Roy Schestowitz wrote:
> __/ [ M ] on Tuesday 02 May 2006 19:33 \__
>> Roy Schestowitz wrote:
>>> __/ [ Roy Schestowitz ] on Friday 21 April 2006 05:22 \__
>>>> Every once in a while, especially while on vacation in foreign houses,
>>>> I receive a reminder as to why Windows is an _utterly terrible_
>>>> environment for work. Among the many perils that I had: O/S comes
>>>> incomplete and remains incomplete in most households, e.g. no graphical
>>>> toolkit other than paint.exe, no Web browser with something as
>>>> fundamental as the notion of the tab. Then come deficiencies such as:
>>>> -Only a single (virtual) desktop
>>>> -No clipboard stack. Copy something and say farewell to whatever else
>>>> you help. Forget about being about to copy 3 things and then spew them
>>>> -Speed is terrible. It makes you re-evaluate the need for so-called
>>>> bleeding-edge hardware, which Linux rarely needs.
>>>> -Crashes. The modern Windows XP computer crashed on me for no reason.
>>>> It took no less than 5 minutes to restore and attain the same position.
>>>> By that point, the trail of thought was cut. Where is productivity?
>>>> Where has user confidence gone?
>>>> Anyone who chooses to use Windows for day-to-day use has my
>>>> commiserations. It is sad to think that many people out there are
>>>> handling businesses in such a poor environment. I have not even touched
>>>> the issue of security, among others. This is just q quick mental note
>>>> that I had to unburden myself of.
>>> Some time ago, in the context of this particular thread, I mentioned one
>>> of my cousins losing Windows, which according to him, "crashed in a
>>> major way".
>>> I have just received an E-mail from my other cousin (the second among
>>> the two households where I stayed):
>>> ,----[ Quote ]
>>> | my computer died...something about an imminent failure ...i'm goingto
>>> | loose all my files...any suggestions?
>>> That's the very modern HP laptop which I was using over there. It runs
>>> Windows XP. So both households had to cope with a major crash/wipe in a
>>> matter of just weeks and less than a fortnight apart. How's that as a
>>> Wakeup Call? I have not lost any files, not have I re-installed the O/S
>>> on my current machine since it had been set up in 2003.
>> Are they doing anything obvious that would be a real windows killer, like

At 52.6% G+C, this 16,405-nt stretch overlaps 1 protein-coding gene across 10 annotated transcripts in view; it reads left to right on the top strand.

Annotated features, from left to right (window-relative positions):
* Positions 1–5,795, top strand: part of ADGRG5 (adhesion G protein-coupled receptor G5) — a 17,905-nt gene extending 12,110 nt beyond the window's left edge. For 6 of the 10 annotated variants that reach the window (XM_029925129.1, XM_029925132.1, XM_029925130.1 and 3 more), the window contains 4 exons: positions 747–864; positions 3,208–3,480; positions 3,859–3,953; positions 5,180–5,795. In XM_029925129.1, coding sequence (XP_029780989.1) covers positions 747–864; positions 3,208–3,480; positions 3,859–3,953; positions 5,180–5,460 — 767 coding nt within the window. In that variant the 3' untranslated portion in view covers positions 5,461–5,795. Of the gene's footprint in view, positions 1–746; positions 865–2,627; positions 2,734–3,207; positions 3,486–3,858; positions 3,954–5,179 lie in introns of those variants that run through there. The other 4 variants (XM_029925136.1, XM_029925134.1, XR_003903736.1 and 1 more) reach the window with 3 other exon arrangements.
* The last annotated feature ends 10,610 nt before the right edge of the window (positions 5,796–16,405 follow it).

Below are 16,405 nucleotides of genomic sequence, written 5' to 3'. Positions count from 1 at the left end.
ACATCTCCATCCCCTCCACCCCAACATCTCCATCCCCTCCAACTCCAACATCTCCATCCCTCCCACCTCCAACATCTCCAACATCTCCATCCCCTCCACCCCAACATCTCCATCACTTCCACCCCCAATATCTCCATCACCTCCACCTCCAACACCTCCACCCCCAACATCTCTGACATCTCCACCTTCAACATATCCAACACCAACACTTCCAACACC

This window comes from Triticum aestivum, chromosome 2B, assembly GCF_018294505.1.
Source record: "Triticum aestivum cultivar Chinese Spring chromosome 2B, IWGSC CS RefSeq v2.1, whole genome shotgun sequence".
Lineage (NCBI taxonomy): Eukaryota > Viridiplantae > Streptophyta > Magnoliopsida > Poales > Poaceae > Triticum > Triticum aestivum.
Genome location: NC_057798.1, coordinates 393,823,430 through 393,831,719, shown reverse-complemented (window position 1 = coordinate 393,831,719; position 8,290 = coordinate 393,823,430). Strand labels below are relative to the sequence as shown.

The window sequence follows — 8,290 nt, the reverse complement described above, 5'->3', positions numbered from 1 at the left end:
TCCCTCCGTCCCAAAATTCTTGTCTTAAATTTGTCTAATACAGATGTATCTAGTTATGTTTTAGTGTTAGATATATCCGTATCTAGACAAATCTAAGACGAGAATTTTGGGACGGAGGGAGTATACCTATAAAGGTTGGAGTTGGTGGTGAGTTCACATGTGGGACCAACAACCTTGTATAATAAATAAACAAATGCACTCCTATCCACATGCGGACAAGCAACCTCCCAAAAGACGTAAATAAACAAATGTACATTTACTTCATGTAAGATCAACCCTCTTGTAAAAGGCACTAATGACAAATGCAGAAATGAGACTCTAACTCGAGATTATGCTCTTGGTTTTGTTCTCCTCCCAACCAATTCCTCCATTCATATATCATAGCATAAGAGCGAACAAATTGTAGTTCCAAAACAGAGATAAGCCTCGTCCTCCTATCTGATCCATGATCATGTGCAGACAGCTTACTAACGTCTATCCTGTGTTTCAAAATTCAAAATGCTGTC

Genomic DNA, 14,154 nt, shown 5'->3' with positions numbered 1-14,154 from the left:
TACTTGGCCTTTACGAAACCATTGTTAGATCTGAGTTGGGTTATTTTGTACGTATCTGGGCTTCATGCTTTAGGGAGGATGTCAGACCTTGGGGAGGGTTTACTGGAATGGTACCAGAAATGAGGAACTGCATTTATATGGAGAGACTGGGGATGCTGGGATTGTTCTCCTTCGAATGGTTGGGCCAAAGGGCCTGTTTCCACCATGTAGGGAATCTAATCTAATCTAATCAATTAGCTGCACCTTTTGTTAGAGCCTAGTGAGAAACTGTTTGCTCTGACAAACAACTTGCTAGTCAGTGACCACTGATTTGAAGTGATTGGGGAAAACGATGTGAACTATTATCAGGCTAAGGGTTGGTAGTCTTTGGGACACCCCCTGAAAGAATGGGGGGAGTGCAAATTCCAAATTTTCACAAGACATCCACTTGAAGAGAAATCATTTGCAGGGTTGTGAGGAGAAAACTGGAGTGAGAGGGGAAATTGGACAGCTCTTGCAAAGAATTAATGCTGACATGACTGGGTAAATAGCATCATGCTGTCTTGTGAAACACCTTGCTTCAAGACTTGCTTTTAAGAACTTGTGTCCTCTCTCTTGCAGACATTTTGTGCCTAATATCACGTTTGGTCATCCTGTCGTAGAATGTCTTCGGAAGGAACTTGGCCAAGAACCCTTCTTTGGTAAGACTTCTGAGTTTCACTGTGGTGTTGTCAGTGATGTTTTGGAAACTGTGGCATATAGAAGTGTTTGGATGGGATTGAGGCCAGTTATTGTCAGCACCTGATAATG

>> for example constantly installing and removing software?
> I suspect not. Very mediocre user is the latter (Debbie) while the former
> (Scott) is very 'app-savvy'.
>> The only reason I ask is that (touch wood) I seem to be able to keep my
>> windows box going, when all around me seem to be having problems of one
>> sort or another.
> I feel for your experience. While at highschool, my best friend kept
> reinstalling Windows. This happened _so_ many times per year. It was
> unbelievable. The guy was as competent as me when it came to computers.
Ahhh but was he a fiddler, the competent one usually are :-) I suppose I
have something of a tendency not to stray too far from default setups.
> I had Windows 95 running for years without any obvious quirks. I rarely
> had to reinstall 3.11 or 95, if ever. Out of the box is was and out of the
> box it remainder. And that, mind you, is when Windows was the best O/S in
> town. Mac OS ~7 was merely nowhere and it was only beginning to lag
> behind. Meanwhile, Linux was more of a territory for the adventurous; not
> for a guy in his mid-teens. I barely even heard about it and I had just
> one friend who used it. He now works for SAP, by the way... *cough cough*
A guy came over from the States about 10 years ago and installed linux. Seem
to me that you really had to know what you where doing, wasn't for the
faint hearted. I guess he must have followed the procedure the book
"Running Linux" talks about. Certainly took him considerable longer than 30
minutes to get it all set up. I am pleased to say Linux has come on a long
way from those days, and still seems to be motoring along.
> SAP and Microsoft tune up for Duet
> Published: May 2, 2006, 6:28 AM PDT
Well I did apply the same principals to a Windows 95 box that I generally
apply to my Win XP box to keep it in good shape. However it didn't stop it
collapsing in a big heap one day, and refusing to reboot. So I nuked it and
installed NT version 4 over the top.
>> Are you going to get them to install linux or are they not very keen on
>> that idea?
> I *un*intentionally left behind some Ubuntu CD's. I have a stack of these
> home. A couple of CD's are in her house, _somewhere_. I suggested that she
> finds it and then lets it boot. I can probably SSH to that machine and SCP
> all files from her Windows partitions onto my external hard-drive. Then,
> she can probably reboot and restore data from my side. I say "probably"
> because I'm not sure how fscked up her Windows filesystem actually is. Who
> knows what Windows did to the FAT or the partition table (does Windows
> have this notion at all?).
Personally I would have *un*intentionally left behind some Kubuntu CD's
myself. I could be wrong, but I would have thought coming from a windows
background, they would have been more at home with KDE.
One thing is for sure they are very fortunate to have a linux expert on hand
to help them out. Some of us have to find things the hard way :-).
Will be interesting to see if you convert them, and if you do, how they get
on with it.